[Episcopal News Service] Archbishop of Canterbury Justin Welby opened this week’s 18th meeting of the Anglican Consultative Council with an address Feb. 12 that warned against “neo-colonial abuse” as he called for greater egalitarianism in how the Anglican Communion’s 42 provinces relate to each other.
“No one group should order the life and culture of another,” Welby said in his remarks to about 110 representatives from 39 of those 42 provinces, who are gathered in Accra, Ghana, for the Feb. 12-18 meeting. “Money, power, access to resources should never call the tune, yet such is the lust for power in all human beings – and I include myself, for I sin like everyone else – that one group always seeks to tell another what to do.”
The Anglican Consultative Council, or ACC, typically meets every three years for prayer, worship and discussions on the future of the Anglican Communion, which has a presence in 165 countries around the world. Each Anglican province may appoint and send up to three members to ACC, typically a bishop, another clergy member and a lay person. Maryland Bishop Eugene Sutton, the Rev. Ranjit Mathews, a priest in the Diocese of Connecticut, and lay member Annette Buchanan, a former Union of Black Episcopalians president from the Diocese of New Jersey are representing The Episcopal Church in Ghana.
This meeting, hosted by the Province of West Africa, follows shortly after the Church of England’s General Synod met Feb. 6-9 in London and endorsed a plan to offer blessings for same-sex unions while stopping short of condoning same-sex marriage in the province’s churches. Same-sex marriage has been legal by civil law in England since 2014.
The conservative leaders of some Anglican provinces, particularly in Africa and Asia, have suggested that the Church of England’s actions call into question Welby’s ability to uphold the archbishop of Canterbury’s role as a “focus of unity” and one of four Anglican Instruments of Communion. The other three Instruments of Communion are the ACC, the Lambeth Conference of Anglican bishops and the Primates’ Meeting.
Welby, in his half-hour opening address at ACC-18, addressed the role of the Instruments of Communion directly, saying it has evolved over the years but remains a key mechanism for bringing the Anglican provinces together.
The Instruments of Communion “have responded to changes caused by wars, colonialism, decolonizing, corruption and failure, heresies and schisms, technological and scientific advance. They have never had either doctrinal or ethical authority, but they have moral force,” Welby said. He asserted that they continue to offer “the way forward in mutual help where country comes after obedience to God.”
“My desire is to see Christ glorified in truth, and in my heart of hearts I can say with truth that is what I aim for,” Welby said. “I may well get things wrong but let me be clear – before other people outside this room gather to tell me what I must do – I will not cling to place or position as an Instrument of Communion provided the other instruments choose a new way. The instruments are just what their name suggests, they exist to serve the call of Christ.”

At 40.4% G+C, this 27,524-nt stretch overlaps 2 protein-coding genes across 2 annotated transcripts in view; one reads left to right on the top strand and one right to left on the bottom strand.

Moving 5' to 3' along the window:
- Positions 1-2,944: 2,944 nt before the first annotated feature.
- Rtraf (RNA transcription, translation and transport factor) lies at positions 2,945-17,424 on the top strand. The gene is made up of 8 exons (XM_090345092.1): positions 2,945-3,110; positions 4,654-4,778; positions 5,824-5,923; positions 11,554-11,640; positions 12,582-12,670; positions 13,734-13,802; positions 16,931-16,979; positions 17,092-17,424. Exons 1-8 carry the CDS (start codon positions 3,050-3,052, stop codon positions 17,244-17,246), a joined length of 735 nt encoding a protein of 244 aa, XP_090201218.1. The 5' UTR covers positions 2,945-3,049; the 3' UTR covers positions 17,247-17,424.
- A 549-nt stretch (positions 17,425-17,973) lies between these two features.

The Anglican Communion is made up of autonomous, interdependent churches that have historic roots in the Church of England. There is no central decision-making body in the Anglican Communion. Provinces have the authority only to make decisions for themselves.
The Anglican provinces of Nigeria, Uganda and Rwanda have declined to send representatives to recent meetings of ACC, and they again are absent at this meeting. Those provinces’ conservative bishops have objected strongly to other provinces’ more progressive stances on issues such as same-sex marriage, including in The Episcopal Church.
Bishops from Nigeria, Uganda and Rwanda also were absent last summer from the Lambeth Conference.
In 2019, at ACC-17 in Hong Kong, differences on human sexuality sparked contentious debate, with Welby apologizing for how he handled the decision not to invite the spouses of gay and lesbian bishops to the subsequent Lambeth Conference. Members of that ACC ultimately agreed to a resolution that affirmed LGBTQ+ people “are fully welcomed in the life of the Anglican Communion.”
ACC-18’s main business gets underway Feb. 13, with reports on evangelism, theological education and “safe church” guidelines, as well as a report from the Anglican Communion’s secretary general, Bishop Anthony Poggo.
ACC members are expected to pay close attention to a presentation Feb. 14 by the Inter-Anglican Standing Committee on Unity, Faith and Order, which has studied the impact of impaired relations between some provinces over issues of human sexuality.
On Feb. 15, members will visit Cape Coast Castle, a former staging post where enslaved Africans were prepared for transport across the Atlantic to the Americas starting in the 1650s. ACC members are planning to participate in an unspecified “act of reconciliation” there, followed by a worship service in the nearby Christ Church Cathedral.
ACC also will elect a new chair, a new vice chair and five members of the Standing Committee on Feb. 16. The weeklong meeting will conclude on Feb. 18 with visits to Anglican parishes in Accra and a closing service at St. George’s Garrison Anglican Church.
– David Paulsen is an editor and reporter for Episcopal News Service. He can be reached at email@example.com.